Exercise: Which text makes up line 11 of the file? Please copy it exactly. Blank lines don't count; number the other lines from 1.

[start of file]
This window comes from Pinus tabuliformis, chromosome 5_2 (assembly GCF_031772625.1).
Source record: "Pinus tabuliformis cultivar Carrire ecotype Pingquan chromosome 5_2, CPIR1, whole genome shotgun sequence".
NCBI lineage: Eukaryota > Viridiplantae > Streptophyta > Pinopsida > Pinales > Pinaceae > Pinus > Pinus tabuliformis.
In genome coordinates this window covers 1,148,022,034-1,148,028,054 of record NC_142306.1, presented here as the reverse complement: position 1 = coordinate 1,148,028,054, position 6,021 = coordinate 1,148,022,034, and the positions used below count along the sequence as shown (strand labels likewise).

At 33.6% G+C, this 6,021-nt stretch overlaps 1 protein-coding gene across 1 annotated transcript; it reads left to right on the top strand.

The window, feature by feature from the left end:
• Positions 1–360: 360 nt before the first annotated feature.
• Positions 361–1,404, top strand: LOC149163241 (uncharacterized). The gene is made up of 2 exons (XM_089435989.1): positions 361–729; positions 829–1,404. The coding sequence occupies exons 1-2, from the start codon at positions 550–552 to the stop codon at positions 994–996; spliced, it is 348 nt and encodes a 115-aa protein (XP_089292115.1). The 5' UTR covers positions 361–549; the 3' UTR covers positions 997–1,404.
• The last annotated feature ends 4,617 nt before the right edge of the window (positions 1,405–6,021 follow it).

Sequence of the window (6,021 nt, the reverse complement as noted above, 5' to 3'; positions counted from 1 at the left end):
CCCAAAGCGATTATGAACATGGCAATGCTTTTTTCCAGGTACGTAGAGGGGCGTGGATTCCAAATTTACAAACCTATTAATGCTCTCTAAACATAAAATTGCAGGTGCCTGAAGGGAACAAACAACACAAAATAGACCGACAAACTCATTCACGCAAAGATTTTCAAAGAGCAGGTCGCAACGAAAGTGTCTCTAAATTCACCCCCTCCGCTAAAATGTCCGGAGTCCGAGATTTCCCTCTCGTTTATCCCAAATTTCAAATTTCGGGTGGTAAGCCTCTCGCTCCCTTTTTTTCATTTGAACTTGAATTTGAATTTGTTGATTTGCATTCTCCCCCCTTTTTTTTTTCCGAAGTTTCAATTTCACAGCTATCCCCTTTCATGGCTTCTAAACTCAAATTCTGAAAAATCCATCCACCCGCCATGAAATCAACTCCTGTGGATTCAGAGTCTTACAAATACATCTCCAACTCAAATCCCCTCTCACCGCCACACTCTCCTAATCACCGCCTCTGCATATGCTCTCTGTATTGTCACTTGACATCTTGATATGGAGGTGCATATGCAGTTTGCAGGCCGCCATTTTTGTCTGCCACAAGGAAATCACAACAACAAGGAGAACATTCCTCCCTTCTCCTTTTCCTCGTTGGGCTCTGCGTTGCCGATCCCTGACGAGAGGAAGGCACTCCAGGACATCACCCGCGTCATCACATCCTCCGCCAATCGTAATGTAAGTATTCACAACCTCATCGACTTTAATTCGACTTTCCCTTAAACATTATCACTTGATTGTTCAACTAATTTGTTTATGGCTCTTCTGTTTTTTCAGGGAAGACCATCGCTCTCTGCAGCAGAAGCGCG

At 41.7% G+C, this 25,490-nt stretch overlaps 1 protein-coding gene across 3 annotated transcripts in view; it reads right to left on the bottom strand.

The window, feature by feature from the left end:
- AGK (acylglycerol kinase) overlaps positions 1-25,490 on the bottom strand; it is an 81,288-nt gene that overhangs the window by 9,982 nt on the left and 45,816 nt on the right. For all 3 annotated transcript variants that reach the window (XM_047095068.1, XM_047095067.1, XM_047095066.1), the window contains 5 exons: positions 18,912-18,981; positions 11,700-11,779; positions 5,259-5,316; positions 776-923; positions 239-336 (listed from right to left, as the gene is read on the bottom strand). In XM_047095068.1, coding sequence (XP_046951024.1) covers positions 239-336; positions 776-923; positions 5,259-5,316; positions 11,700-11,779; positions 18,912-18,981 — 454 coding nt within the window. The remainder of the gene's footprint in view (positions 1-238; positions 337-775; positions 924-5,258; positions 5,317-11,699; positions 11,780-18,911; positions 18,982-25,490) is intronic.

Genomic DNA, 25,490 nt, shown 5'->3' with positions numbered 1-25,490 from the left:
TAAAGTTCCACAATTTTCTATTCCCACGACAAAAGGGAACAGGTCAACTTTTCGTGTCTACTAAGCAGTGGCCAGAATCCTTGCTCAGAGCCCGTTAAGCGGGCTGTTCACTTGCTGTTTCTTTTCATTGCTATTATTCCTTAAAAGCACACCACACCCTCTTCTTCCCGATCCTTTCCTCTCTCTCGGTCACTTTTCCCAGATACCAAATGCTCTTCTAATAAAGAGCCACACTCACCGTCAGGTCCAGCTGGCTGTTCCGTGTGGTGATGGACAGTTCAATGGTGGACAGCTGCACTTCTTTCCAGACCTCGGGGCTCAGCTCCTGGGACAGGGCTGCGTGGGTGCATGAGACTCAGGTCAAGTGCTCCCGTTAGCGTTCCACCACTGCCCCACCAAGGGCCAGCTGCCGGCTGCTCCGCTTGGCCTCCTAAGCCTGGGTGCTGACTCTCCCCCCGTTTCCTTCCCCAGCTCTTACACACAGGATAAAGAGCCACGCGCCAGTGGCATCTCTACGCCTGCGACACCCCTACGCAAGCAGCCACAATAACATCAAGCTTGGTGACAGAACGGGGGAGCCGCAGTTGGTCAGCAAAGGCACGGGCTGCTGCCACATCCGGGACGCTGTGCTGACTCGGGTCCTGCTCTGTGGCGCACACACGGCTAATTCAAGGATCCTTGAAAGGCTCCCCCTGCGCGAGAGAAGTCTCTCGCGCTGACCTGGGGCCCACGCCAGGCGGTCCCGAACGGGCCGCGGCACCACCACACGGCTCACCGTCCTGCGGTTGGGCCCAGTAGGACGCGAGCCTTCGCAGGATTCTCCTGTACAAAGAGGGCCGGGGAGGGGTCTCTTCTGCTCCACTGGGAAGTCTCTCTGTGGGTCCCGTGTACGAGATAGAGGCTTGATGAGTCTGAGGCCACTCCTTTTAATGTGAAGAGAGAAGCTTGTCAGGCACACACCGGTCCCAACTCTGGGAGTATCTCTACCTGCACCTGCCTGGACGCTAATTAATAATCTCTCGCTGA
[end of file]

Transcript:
CCCAAAGCGATTATGAACATGGCAATGCTTTTTTCCAGGTACGTAGAGGGGCGTGGATTCCAAATTTACAAACCTATTAATGCTCTCTAAACATAAAATTGCAGGTGCCTGAAGGGAACAAACAACACAAAATAGACCGACAAACTCATTCACGCAAAGATTTTCAAAGAGCAGGTCGCAACGAAAGTGTCTCTAAATTCACCCCCTCCGCTAAAATGTCCGGAGTCCGAGATTTCCCTCTCGTTTATCCCAAATTTCAAATTTCGGGTGGTAAGCCTCTCGCTCCCTTTTTTTCATTTGAACTTGAATTTGAATTTGTTGATTTGCATTCTCCCCCCTTTTTTTTTTCCGAAGTTTCAATTTCACAGCTATCCCCTTTCATGGCTTCTAAACTCAAATTCTGAAAAATCCATCCACCCGCCATGAAATCAACTCCTGTGGATTCAGAGTCTTACAAATACATCTCCAACTCAAATCCCCTCTCACCGCCACACTCTCCTAATCACCGCCTCTGCATATGCTCTCTGTATTGTCACTTGACATCTTGATATGGAGGTGCATATGCAGTTTGCAGGCCGCCATTTTTGTCTGCCACAAGGAAATCACAACAACAAGGAGAACATTCCTCCCTTCTCCTTTTCCTCGTTGGGCTCTGCGTTGCCGATCCCTGACGAGAGGAAGGCACTCCAGGACATCACCCGCGTCATCACATCCTCCGCCAATCGTAATGTAAGTATTCACAACCTCATCGACTTTAATTCGACTTTCCCTTAAACATTATCACTTGATTGTTCAACTAATTTGTTTATGGCTCTTCTGTTTTTTCAGGGAAGACCATCGCTCTCTGCAGCAGAAGCGCG